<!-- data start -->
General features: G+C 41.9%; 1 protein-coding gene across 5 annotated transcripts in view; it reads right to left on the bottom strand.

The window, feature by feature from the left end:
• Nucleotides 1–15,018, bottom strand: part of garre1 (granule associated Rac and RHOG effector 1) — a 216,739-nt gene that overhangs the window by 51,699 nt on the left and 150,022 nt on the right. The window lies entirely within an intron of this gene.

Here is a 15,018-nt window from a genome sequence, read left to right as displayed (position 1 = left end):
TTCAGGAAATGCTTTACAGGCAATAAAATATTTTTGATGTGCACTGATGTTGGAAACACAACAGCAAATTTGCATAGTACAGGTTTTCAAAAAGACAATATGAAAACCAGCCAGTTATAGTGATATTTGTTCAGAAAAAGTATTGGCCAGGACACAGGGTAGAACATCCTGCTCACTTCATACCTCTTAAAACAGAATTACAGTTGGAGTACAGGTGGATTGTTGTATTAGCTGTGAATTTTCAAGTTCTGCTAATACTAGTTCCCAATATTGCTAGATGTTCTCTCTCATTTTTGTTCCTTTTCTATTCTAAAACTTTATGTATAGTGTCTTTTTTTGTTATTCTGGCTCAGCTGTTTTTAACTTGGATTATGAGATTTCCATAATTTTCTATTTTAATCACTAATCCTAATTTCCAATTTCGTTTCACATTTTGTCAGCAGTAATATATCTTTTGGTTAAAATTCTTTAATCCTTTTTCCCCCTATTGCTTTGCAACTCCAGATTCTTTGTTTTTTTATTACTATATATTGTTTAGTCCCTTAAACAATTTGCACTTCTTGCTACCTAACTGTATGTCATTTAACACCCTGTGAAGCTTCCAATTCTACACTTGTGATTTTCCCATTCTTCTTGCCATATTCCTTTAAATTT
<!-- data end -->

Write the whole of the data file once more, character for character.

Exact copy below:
General features: G+C 41.9%; 1 protein-coding gene across 5 annotated transcripts in view; it reads right to left on the bottom strand.

The window, feature by feature from the left end:
• Nucleotides 1–15,018, bottom strand: part of garre1 (granule associated Rac and RHOG effector 1) — a 216,739-nt gene that overhangs the window by 51,699 nt on the left and 150,022 nt on the right. The window lies entirely within an intron of this gene.

Here is a 15,018-nt window from a genome sequence, read left to right as displayed (position 1 = left end):
TTCAGGAAATGCTTTACAGGCAATAAAATATTTTTGATGTGCACTGATGTTGGAAACACAACAGCAAATTTGCATAGTACAGGTTTTCAAAAAGACAATATGAAAACCAGCCAGTTATAGTGATATTTGTTCAGAAAAAGTATTGGCCAGGACACAGGGTAGAACATCCTGCTCACTTCATACCTCTTAAAACAGAATTACAGTTGGAGTACAGGTGGATTGTTGTATTAGCTGTGAATTTTCAAGTTCTGCTAATACTAGTTCCCAATATTGCTAGATGTTCTCTCTCATTTTTGTTCCTTTTCTATTCTAAAACTTTATGTATAGTGTCTTTTTTTGTTATTCTGGCTCAGCTGTTTTTAACTTGGATTATGAGATTTCCATAATTTTCTATTTTAATCACTAATCCTAATTTCCAATTTCGTTTCACATTTTGTCAGCAGTAATATATCTTTTGGTTAAAATTCTTTAATCCTTTTTCCCCCTATTGCTTTGCAACTCCAGATTCTTTGTTTTTTTATTACTATATATTGTTTAGTCCCTTAAACAATTTGCACTTCTTGCTACCTAACTGTATGTCATTTAACACCCTGTGAAGCTTCCAATTCTACACTTGTGATTTTCCCATTCTTCTTGCCATATTCCTTTAAATTT